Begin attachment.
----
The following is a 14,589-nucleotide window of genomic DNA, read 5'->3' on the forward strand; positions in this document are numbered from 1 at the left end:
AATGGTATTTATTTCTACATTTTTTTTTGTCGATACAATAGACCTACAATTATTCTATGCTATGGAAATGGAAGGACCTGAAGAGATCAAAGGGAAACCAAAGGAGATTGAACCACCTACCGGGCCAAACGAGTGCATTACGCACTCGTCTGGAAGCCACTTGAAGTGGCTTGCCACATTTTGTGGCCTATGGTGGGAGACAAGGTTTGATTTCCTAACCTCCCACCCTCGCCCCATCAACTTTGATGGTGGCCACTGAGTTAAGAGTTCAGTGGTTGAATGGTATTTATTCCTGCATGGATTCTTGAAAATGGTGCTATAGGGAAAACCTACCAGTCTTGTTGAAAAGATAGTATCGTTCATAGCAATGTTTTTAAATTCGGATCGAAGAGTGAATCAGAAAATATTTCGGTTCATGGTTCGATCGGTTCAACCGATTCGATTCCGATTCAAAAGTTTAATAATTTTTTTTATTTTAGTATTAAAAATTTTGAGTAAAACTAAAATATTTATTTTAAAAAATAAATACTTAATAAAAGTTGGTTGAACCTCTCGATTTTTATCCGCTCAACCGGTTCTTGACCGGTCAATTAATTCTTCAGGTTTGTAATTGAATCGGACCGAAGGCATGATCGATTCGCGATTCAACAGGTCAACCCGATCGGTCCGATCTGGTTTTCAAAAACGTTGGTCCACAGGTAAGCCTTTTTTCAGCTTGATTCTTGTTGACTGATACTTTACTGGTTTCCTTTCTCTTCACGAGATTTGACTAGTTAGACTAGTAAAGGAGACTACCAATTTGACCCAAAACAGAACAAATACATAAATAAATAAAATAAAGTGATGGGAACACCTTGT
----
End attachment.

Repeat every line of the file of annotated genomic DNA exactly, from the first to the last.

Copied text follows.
The following is a 14,589-nucleotide window of genomic DNA, read 5'->3' on the forward strand; positions in this document are numbered from 1 at the left end:
AATGGTATTTATTTCTACATTTTTTTTTGTCGATACAATAGACCTACAATTATTCTATGCTATGGAAATGGAAGGACCTGAAGAGATCAAAGGGAAACCAAAGGAGATTGAACCACCTACCGGGCCAAACGAGTGCATTACGCACTCGTCTGGAAGCCACTTGAAGTGGCTTGCCACATTTTGTGGCCTATGGTGGGAGACAAGGTTTGATTTCCTAACCTCCCACCCTCGCCCCATCAACTTTGATGGTGGCCACTGAGTTAAGAGTTCAGTGGTTGAATGGTATTTATTCCTGCATGGATTCTTGAAAATGGTGCTATAGGGAAAACCTACCAGTCTTGTTGAAAAGATAGTATCGTTCATAGCAATGTTTTTAAATTCGGATCGAAGAGTGAATCAGAAAATATTTCGGTTCATGGTTCGATCGGTTCAACCGATTCGATTCCGATTCAAAAGTTTAATAATTTTTTTTATTTTAGTATTAAAAATTTTGAGTAAAACTAAAATATTTATTTTAAAAAATAAATACTTAATAAAAGTTGGTTGAACCTCTCGATTTTTATCCGCTCAACCGGTTCTTGACCGGTCAATTAATTCTTCAGGTTTGTAATTGAATCGGACCGAAGGCATGATCGATTCGCGATTCAACAGGTCAACCCGATCGGTCCGATCTGGTTTTCAAAAACGTTGGTCCACAGGTAAGCCTTTTTTCAGCTTGATTCTTGTTGACTGATACTTTACTGGTTTCCTTTCTCTTCACGAGATTTGACTAGTTAGACTAGTAAAGGAGACTACCAATTTGACCCAAAACAGAACAAATACATAAATAAATAAAATAAAGTGATGGGAACACCTTGT